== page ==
While some consider haiku a tribute to the spirituality that is nature, I think that haiku, like any other poetry, is a way of finding a road into the symmetries of nature that goes through our asymmetrical selves; and as we amble on this road, we find, if not spirituality, then at least peace.
This week, I want you to embrace peace. Go on and remember all those moments when you were really at peace, whether it was while lying beneath the blanket of star-lit sky or when you had an emotional connection and communication with a dear friend.
Give words to those moments, make them tangible.
Just remember that haiku is a very short poem. Otherwise, you may or may not follow these three basic rules:-
1. 3 lines, patterned in a syllable structure of 5-7-5.
2. The words do not rhyme.
3. Use of kigo/season word to refer to all those glorious seasons, which the nature has bestowed upon us.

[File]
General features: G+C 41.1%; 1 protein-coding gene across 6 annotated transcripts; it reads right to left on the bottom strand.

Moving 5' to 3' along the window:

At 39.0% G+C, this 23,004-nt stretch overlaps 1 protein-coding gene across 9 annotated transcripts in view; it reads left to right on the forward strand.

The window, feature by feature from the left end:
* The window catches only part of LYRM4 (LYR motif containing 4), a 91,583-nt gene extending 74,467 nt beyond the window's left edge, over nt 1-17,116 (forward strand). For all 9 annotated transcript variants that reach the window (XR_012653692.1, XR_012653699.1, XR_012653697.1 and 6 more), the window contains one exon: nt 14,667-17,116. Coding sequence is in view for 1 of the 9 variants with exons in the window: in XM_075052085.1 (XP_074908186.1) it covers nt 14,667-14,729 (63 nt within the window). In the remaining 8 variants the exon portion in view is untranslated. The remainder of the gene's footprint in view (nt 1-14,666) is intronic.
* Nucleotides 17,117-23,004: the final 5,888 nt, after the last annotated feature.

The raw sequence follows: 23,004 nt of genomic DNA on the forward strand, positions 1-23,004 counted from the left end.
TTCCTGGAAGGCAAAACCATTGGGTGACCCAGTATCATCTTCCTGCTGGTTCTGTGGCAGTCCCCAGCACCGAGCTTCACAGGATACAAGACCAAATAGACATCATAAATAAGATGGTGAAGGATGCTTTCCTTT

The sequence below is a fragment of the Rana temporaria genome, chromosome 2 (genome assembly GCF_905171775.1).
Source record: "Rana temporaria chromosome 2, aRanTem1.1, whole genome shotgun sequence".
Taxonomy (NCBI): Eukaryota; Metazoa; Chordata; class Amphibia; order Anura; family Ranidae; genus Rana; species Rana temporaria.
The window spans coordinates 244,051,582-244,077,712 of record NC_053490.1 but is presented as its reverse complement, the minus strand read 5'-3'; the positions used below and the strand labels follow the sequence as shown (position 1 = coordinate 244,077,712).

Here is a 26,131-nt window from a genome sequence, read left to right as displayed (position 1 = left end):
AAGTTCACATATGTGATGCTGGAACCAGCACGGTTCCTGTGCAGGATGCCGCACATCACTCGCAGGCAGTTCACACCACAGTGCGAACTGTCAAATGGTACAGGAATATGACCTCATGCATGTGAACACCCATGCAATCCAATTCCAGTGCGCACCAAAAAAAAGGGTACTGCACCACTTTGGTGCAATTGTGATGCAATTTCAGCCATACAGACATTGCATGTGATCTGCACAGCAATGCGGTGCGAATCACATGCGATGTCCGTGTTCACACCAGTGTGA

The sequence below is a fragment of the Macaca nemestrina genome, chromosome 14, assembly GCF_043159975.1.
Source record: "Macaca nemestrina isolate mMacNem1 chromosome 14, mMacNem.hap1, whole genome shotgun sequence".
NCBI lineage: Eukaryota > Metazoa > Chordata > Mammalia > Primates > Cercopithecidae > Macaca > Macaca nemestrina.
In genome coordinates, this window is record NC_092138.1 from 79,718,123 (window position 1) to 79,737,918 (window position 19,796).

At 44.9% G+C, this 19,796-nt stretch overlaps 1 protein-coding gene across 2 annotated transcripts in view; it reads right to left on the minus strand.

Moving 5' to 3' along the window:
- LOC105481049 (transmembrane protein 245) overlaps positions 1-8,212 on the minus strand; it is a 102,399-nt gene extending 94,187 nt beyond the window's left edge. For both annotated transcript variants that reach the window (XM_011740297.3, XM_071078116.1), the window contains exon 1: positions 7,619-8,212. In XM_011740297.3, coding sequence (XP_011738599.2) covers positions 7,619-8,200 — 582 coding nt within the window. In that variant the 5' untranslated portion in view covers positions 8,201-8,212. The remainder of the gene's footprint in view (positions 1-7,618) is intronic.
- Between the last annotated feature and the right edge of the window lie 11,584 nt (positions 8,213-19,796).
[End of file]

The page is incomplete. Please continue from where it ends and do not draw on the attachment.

I know I have been delaying in talking about tanka. Though I have written them in the past and know the basic structure, I have yet to research on their history and how they came out to be. Hope you will be patient with me as we focus on haiku writing again this week.
and walking home
under the bare trees.
-Buson, translated by Robert Haas
and greeting my every step
with a smile
-Anmol, no translation needed
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Good day to you and happy writing. 🙂
*And yes, I did rhyme. 😉
** You may also add these tags in your haiku: MindLoveMisery’s Menagerie and HeedingHaikuWithHA.